The toxic zoo turns out to be the least of Patrick’s problems, and, while Antrim never paints us the picture of him and the boy contemplating a wheezing Black Rhino, he does manage to whip together an equally discomfiting scene.

The consumption of alcohol, drugs, and prescription meds plays a prominent role throughout the collection. Antrim likes to funnel a few drinks into his characters in order to grease up the plot. It doesn’t always turn out badly—overconsumption rarely does—but it does often bring the characters into confrontation with some previously only half-acknowledged fact. Usually, the fact has to do with a male-female relationship—its tenuous present, past undoing, or future plausibility. In the presence of such prickly issues, Antrim’s characters prefer the edge taken off. Ironically, the booziness draws them further into their dilemmas, closer to a confrontation, but not quite up against it. A worse writer would zoom in, but Antrim pulls back, permitting the characters an undisclosed aspect. Part of them remains turned away. There are, mercifully, no moments of transcendent bliss, or redundant laps around the abyss.

“Another Manhattan,” the story in which Antrim best shows off his aptitude for molding manic behavior into slapstick, centers on a nerve-racking visit to the florist. Jim wants to buy his wife Kate flowers. They need to talk. But they already have plans for dinner with Susan, with whom Jim is sleeping, and her husband Elliot, with whom Kate is sleeping. What they don’t need, Jim reflects, is “another night of exciting conversational pauses and sly four-way flirting.” Despite the knotted circumstances, Jim flits loose:

“If he walked through the door carrying a bouquet, there was a chance Kate might smile.”

In a book full of dashed hopes and downgraded expectations, this may be the most foolhardy.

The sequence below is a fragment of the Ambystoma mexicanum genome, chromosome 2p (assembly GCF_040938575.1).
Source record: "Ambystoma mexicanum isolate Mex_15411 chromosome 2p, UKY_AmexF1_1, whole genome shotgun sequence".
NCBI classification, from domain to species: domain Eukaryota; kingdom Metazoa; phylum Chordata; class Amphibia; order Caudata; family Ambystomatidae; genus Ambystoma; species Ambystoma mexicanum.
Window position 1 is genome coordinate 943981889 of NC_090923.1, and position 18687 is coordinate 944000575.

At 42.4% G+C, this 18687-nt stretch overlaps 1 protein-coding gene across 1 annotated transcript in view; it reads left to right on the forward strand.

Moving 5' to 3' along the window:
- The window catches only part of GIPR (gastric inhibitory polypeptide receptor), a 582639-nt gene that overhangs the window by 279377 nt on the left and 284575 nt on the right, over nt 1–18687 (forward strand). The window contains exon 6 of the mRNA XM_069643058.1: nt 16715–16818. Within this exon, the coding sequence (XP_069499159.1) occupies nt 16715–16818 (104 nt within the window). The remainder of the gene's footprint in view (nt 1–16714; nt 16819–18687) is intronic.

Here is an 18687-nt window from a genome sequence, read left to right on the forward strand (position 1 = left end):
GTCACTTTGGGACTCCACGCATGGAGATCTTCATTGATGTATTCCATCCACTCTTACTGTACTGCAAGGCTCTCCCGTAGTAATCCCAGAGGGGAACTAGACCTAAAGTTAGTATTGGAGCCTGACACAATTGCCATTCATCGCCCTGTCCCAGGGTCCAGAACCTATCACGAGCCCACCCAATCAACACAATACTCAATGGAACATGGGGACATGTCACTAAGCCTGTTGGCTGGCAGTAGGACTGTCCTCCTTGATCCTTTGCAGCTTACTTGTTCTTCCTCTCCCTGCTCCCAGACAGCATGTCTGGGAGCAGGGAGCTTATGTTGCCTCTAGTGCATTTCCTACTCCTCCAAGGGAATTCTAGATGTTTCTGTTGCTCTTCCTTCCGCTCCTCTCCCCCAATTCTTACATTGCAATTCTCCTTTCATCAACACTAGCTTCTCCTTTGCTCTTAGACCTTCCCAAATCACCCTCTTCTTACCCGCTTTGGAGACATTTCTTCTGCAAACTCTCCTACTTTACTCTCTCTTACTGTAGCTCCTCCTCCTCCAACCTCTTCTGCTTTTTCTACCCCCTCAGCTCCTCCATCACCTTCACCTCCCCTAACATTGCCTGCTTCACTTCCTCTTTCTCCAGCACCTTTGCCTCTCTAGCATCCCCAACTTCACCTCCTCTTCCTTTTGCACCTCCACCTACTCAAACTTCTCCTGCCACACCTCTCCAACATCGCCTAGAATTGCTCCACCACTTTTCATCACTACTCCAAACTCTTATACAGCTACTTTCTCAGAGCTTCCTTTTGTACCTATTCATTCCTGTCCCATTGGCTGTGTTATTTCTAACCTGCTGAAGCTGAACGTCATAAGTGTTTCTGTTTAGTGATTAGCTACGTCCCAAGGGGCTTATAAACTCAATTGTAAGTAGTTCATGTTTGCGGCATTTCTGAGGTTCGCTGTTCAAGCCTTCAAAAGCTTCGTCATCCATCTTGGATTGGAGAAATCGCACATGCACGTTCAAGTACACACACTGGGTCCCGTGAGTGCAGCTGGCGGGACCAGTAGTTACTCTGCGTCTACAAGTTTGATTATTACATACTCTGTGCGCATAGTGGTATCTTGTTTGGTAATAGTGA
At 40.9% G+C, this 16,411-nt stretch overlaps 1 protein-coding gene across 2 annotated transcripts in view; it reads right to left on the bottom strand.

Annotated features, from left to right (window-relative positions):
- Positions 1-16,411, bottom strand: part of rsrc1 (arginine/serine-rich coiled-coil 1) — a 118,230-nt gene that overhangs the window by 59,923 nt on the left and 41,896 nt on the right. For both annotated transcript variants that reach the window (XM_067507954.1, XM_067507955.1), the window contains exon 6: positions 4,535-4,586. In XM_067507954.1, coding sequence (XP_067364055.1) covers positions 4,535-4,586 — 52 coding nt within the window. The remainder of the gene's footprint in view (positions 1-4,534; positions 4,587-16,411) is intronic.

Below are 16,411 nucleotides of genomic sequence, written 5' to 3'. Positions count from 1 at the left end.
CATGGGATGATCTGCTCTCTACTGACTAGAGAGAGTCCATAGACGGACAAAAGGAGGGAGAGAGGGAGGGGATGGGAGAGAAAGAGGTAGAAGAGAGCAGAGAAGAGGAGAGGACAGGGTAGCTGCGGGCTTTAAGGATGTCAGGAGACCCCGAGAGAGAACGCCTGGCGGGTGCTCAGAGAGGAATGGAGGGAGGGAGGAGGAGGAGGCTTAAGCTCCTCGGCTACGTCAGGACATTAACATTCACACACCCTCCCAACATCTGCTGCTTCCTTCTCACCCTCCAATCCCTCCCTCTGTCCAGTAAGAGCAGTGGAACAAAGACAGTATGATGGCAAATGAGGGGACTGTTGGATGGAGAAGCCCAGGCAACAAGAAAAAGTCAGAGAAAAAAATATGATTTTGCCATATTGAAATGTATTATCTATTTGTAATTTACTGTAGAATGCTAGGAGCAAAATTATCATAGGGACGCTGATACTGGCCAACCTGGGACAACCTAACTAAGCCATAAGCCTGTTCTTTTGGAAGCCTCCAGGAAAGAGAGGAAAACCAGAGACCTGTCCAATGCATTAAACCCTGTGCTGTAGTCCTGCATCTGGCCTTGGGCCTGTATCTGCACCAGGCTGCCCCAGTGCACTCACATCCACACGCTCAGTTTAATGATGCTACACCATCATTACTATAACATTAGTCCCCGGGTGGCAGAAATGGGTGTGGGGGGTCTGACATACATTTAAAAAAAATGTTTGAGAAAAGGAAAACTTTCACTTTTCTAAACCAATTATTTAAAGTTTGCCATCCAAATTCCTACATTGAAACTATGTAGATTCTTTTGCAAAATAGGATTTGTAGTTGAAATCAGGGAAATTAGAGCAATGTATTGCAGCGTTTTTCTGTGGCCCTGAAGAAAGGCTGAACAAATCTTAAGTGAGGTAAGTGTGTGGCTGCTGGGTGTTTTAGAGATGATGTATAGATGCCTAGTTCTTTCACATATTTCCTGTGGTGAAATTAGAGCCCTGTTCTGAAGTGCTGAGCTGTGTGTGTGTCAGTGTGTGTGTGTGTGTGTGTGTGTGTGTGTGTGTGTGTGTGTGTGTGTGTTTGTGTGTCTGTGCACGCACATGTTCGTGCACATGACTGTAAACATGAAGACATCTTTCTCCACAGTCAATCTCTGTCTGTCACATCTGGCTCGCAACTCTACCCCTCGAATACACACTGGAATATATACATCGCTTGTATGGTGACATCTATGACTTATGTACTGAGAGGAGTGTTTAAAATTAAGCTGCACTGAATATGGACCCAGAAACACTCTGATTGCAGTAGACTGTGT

Not that Antrim’s pairs are always actively unfaithful, sometimes just passively so, like Christopher and Jennifer, who, in “Solace,” are brought together by material conditions. They save money on rent by house-sitting apartments in New York City. Christopher has a tendency to get too drunk—he’s careful to keep it secret—while Jennifer has a tendency to go into the residents’ closets and try on clothes—she’s eager to show off the new looks. These are two desperate people, elbowing their way through a nomadic life, snapping up pleasure or relief when possible. But how did they get here? 

Antrim gives us something like a hint. During a dinner party at which the two future lovers meet, they are subject the indecorous behavior of the host, who, after dropping his napkin, brushes against Jennifer’s breast while retrieving it.

“In a mock-formal voice, addressing the breast, the husband growled, ‘Pardon,’ then sat upright and laughed, forcing Jennifer to grimace out at the table as she shared the joke.”

Here, Antrim turns to the reader—who is likely working through a grimace of his own—with a question:

“But what was the joke?”